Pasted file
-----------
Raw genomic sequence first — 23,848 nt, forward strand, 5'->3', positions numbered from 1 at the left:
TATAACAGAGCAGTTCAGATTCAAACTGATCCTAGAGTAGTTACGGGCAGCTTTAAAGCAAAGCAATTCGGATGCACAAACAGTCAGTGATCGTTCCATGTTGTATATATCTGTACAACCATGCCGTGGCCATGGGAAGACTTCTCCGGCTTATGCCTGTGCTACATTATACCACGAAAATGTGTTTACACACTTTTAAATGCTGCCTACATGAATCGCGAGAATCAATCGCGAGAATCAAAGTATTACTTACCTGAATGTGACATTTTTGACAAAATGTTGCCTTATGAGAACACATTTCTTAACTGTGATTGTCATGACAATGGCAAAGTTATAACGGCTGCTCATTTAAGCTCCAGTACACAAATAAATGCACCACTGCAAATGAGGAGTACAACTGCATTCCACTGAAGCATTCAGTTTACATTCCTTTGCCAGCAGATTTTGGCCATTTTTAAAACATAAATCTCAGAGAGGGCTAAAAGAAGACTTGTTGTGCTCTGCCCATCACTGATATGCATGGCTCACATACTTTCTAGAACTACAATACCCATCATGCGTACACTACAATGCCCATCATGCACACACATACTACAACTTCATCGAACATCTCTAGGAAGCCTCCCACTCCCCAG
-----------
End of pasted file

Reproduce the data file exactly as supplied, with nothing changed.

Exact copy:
Raw genomic sequence first — 23,848 nt, forward strand, 5'->3', positions numbered from 1 at the left:
TATAACAGAGCAGTTCAGATTCAAACTGATCCTAGAGTAGTTACGGGCAGCTTTAAAGCAAAGCAATTCGGATGCACAAACAGTCAGTGATCGTTCCATGTTGTATATATCTGTACAACCATGCCGTGGCCATGGGAAGACTTCTCCGGCTTATGCCTGTGCTACATTATACCACGAAAATGTGTTTACACACTTTTAAATGCTGCCTACATGAATCGCGAGAATCAATCGCGAGAATCAAAGTATTACTTACCTGAATGTGACATTTTTGACAAAATGTTGCCTTATGAGAACACATTTCTTAACTGTGATTGTCATGACAATGGCAAAGTTATAACGGCTGCTCATTTAAGCTCCAGTACACAAATAAATGCACCACTGCAAATGAGGAGTACAACTGCATTCCACTGAAGCATTCAGTTTACATTCCTTTGCCAGCAGATTTTGGCCATTTTTAAAACATAAATCTCAGAGAGGGCTAAAAGAAGACTTGTTGTGCTCTGCCCATCACTGATATGCATGGCTCACATACTTTCTAGAACTACAATACCCATCATGCGTACACTACAATGCCCATCATGCACACACATACTACAACTTCATCGAACATCTCTAGGAAGCCTCCCACTCCCCAG